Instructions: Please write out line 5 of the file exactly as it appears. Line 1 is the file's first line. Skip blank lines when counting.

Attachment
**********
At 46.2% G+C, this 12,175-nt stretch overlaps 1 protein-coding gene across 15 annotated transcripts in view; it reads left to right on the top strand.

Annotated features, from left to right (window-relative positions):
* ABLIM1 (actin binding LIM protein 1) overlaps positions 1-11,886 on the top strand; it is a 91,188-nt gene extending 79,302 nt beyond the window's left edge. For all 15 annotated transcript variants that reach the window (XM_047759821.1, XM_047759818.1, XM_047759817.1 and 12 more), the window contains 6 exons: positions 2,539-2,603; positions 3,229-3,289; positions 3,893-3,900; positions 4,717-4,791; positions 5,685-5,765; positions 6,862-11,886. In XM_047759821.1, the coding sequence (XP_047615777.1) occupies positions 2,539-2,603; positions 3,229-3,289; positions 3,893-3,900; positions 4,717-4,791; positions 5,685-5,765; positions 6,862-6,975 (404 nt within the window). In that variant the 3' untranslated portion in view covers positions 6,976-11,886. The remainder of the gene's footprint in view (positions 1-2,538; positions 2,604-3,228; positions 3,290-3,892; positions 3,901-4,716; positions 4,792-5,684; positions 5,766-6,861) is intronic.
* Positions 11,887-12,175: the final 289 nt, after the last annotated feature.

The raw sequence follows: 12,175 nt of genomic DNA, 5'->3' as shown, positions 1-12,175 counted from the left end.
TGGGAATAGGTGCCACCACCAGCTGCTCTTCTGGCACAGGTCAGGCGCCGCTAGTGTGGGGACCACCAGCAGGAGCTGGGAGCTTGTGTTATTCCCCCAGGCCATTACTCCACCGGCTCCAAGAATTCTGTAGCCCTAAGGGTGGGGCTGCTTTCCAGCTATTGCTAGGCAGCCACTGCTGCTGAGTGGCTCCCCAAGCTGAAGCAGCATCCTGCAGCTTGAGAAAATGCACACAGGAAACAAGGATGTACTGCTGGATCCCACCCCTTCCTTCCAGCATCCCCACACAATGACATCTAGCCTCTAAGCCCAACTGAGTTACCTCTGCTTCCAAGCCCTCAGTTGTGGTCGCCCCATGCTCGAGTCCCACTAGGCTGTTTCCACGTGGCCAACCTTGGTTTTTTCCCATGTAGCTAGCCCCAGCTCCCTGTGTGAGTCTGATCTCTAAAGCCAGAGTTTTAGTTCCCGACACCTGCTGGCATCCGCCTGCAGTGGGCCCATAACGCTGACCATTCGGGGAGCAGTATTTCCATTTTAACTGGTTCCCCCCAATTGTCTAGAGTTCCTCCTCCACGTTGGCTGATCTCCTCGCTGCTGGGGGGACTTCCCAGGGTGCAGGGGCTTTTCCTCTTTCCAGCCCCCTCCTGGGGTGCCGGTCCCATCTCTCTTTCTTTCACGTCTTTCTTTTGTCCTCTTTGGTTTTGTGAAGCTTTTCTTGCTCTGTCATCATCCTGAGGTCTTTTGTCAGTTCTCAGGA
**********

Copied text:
The raw sequence follows: 12,175 nt of genomic DNA, 5'->3' as shown, positions 1-12,175 counted from the left end.